About San Ignacio in Baja California Sur – Land of Palm & Calm
If you wan to see a classic little Baja pueblo oasis in
the Vizcaino desert, get off Baja Highway One at San Ignacio and be sure
to take the time to visit the main plaza in town.
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Every time I have stopped by and rested in the main plaza while having a cool drink under the Indian Laurel trees I have experienced real peace. The beautiful old Misión San Ignacio Loyola was built in 1786 and has four foot thick volcanic walls.San Ignacio is a slow moving, relaxing little town that will infect your soul with laziness.
The people of La Paz have jokes about San Ignacians and how lazy they are. While true Pacenos (people of the city of Peace, La Paz) are not the most energetic people they claim there are people lazier than themselves.
The anecdote goes like this:
“An old man is sitting in his living roomand he sees a scorpion coming through the front door of the house. He then yells to his wife to go get the antidote.” [Planning on being struck by the scorpion because he is too lazy to get up and avoid it.]
Laziness does seem to hold true as the cool sea air rolls into the plaza interrupting the persistent desert heat, rustling of the leaves of the giant shade trees. Not much going on here for me, but total release. Just let it out and relax. Ah I could spend hours in that plaza.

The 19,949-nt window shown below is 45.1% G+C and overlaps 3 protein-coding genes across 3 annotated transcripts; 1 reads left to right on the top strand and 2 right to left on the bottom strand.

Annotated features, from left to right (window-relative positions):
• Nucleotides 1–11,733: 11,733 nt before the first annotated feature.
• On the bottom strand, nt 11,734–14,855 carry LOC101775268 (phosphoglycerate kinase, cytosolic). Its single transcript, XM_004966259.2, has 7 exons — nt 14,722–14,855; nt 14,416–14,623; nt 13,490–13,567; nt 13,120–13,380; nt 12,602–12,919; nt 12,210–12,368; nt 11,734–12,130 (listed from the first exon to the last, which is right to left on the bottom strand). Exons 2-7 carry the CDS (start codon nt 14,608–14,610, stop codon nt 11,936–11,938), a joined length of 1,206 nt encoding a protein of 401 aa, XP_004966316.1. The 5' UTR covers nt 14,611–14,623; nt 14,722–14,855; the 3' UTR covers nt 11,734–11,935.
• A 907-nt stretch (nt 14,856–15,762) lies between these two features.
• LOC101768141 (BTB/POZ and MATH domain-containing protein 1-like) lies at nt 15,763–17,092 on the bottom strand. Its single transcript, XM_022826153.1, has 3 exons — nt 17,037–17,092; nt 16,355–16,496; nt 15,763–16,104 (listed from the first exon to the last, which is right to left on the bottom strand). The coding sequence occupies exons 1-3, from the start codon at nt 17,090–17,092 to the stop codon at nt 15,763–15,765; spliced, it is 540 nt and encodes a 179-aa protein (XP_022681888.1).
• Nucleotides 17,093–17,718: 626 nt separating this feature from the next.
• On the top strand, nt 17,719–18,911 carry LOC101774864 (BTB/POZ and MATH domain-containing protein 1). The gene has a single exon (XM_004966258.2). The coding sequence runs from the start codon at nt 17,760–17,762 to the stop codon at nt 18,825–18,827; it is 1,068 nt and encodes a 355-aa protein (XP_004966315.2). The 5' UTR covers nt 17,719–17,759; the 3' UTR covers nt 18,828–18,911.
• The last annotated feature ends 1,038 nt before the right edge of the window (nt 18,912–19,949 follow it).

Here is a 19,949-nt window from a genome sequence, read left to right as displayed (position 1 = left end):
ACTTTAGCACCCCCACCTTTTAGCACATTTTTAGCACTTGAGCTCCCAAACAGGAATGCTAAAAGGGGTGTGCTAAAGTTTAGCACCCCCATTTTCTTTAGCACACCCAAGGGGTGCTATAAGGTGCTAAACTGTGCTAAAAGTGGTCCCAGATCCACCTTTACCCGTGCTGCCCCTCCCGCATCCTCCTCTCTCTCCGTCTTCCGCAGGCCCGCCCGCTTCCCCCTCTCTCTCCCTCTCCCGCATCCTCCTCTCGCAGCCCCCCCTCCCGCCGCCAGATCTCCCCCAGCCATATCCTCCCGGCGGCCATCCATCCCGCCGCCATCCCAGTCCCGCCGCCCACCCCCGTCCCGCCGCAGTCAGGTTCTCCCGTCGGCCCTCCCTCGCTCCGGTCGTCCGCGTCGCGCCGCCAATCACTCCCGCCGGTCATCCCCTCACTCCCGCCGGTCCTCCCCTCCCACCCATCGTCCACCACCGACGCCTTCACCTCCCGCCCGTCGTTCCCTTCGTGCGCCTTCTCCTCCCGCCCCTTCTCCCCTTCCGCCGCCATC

By the way if you are headed down, just over the border on a straight through trip to the south you may want to stop in here and acclimatize to the Mexican way of life. I know of no quicker way of returning to the understanding of the concept of manana manana (that is “not today”) than to chill out here for a few hours.
San Ignacio has been a favorite for travelers since the mission days, surrounded by mesas, the oasis, being a respite for many a traveler from whatever Baja journey they may be on. Many tourists today visit San Ignacio and use it as a base to see some the greatest natural wonders of Baja California.
You will find on one side of the mission the Museo de Pinturas Rupestres de San Ignacio (museum of painted caves). Here you will find much information and beautiful photographs of the painted caves created by ancient Indians found in the Sierra de Franciso.
You may also want to pay a visit to Laguna San Ignacio to see the nursing area for the grey whales. The Laguna is forty miles west (a couple of hours) from town on a dirt road and tours are available with reservations suggested.
After that well deserved rest in the plaza you may want to go explore the lake edge or go for a dip depending on the weather. It is really amazing the quantity of water that exists in the palm lined lake or river of San Ignacio.
As you return to the trans-peninsular Baja Highway One, you will notice little of the sea or palm groves as the desert takes over and you leave this incredible oasis behind.